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  • Laura Huey

Absence of Evidence is not Evidence of Absence: Street Checks


In a report on street checks recently released by Justice Michael Tulloch, he stated, “there is little to no evidence that a random, unfocused collection of identifying information has benefits that outweigh the social cost of the practice.” The short answer is: of course, there isn’t. Simply put, this is because there have been no independent, rigorous* studies of the effectiveness of street checks as a policing tool in the Canadian context. Not one. However, because that is the case, we cannot conclusively rule out the possibility they might have some crime deterrent or investigative value (the efficacy argument), as street check advocates claim. As Carl Sagan once famously remarked, “absence of evidence is not evidence of absence,” or, the absence of proof that street checks 'work' does not mean they don't work**. In essence, what Tulloch is making is a political argument, but not an empirical one, and therein lies the problem: without a strong evidence base in favour of, or against, the efficacy argument, there will continue to be many people who - rightfully or wrongly - will claim that street checks 'work' and will continue to advocate for their use.

By the way, why is there no Canadian empirical research on the efficacy argument? This is where I am forced to get a bit speculative. As some of you may know, each year I compile all of the Canadian peer-reviewed published research on policing into a single searchable dataset. And each year I observe the same thing: there are more studies produced on issues related to police-community relations than on other topics. And, the bulk of the very limited studies on street checks in Canada focus on negative community impacts. Why? My working hypotheses are:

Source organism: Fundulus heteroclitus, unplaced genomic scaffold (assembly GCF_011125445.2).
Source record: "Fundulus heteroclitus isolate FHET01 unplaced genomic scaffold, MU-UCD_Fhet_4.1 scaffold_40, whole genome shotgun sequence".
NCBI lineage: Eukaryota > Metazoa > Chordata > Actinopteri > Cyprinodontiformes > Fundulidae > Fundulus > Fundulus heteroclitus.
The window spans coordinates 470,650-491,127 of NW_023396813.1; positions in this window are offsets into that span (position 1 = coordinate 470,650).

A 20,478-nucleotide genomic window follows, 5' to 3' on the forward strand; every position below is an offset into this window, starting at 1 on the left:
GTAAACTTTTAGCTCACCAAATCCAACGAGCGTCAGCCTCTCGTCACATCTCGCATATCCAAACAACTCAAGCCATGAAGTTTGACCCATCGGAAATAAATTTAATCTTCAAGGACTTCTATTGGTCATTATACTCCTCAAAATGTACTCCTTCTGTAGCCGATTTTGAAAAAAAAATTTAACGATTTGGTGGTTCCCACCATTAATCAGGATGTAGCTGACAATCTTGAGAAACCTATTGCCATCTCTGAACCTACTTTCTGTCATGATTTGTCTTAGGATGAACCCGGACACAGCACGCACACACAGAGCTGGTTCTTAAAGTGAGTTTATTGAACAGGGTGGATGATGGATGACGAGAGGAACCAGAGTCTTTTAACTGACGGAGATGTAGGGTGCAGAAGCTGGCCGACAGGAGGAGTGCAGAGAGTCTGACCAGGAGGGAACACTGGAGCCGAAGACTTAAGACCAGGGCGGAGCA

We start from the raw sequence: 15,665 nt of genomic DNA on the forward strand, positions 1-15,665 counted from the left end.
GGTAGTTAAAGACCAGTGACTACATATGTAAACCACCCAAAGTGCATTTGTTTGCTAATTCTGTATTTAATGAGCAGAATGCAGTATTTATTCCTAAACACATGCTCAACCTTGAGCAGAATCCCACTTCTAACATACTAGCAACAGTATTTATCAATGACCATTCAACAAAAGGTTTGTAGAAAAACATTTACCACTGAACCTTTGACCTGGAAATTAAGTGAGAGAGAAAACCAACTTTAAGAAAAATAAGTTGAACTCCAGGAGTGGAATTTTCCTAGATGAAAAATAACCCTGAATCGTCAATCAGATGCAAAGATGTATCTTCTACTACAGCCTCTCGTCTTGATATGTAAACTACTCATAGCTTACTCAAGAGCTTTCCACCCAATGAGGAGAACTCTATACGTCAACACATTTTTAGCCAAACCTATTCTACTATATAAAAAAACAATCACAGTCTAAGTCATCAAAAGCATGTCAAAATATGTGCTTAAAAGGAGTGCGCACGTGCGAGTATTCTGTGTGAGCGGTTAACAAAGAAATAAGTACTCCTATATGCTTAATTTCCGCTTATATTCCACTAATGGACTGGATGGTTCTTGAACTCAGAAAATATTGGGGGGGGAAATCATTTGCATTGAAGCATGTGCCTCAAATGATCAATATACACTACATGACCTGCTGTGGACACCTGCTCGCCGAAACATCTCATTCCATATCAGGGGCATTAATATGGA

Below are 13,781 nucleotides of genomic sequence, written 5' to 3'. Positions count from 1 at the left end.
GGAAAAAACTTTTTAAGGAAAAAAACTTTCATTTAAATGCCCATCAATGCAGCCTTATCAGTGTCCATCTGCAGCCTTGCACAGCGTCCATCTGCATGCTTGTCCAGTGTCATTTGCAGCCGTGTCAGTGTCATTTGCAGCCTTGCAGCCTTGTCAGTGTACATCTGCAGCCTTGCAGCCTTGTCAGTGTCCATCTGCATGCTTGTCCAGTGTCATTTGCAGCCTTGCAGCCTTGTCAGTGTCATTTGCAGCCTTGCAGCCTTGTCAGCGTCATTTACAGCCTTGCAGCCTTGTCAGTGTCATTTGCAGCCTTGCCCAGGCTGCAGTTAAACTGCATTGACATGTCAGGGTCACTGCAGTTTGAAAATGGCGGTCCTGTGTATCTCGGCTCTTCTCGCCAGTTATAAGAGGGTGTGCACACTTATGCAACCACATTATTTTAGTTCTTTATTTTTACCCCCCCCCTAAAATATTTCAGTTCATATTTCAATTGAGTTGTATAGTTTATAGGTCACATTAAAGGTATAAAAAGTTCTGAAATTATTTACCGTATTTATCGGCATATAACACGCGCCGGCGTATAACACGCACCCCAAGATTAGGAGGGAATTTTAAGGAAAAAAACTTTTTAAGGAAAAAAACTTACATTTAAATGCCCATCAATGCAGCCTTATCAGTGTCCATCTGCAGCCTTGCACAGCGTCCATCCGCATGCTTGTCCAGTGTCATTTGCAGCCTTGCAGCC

• Many criminology researchers in Canada skew to the critical criminology side, meaning their focus would be on conducting more activist-oriented research that dismantles practices they see as oppressive or otherwise socially problematic.

  • Many researchers, regardless of orientation, would be afraid to touch such a politically charged topic for fear of being the target of a backlash. I recently witnessed a graduate student being attacked on social media by a community activist for his participation in a report on street checks that had not even been released at the time of the attack. Who would sign up for that?

  • No one in this debate, including most government officials, police organizations** and community activists, wants to seriously tackle this issue through rigorous research for fear of not getting their desired results. (ding! ding! ding!)

In other words: we can’t have good research, because …. politics. So, what’s the upshot? We will continue to circle around arguments as to whether this practice is either effective or efficient ad infinitum. Sorry, folks, but the Tulloch report has not conclusively put this thing to bed.

* If anyone actually wanted to really test the crime deterrent argument, they could run randomized controlled trials and, if anyone actually wanted to evaluate the investigative argument, they could have run file reviews. That no one’s actually done either, speaks volumes.

** Before people starting flooding me with hate mail, let's be clear: I'm not taking this or any other position. I'm saying you cannot rule it out, which is an entirely different matter. I'm advocating for evidence-based policy-making. Novel concept, that.



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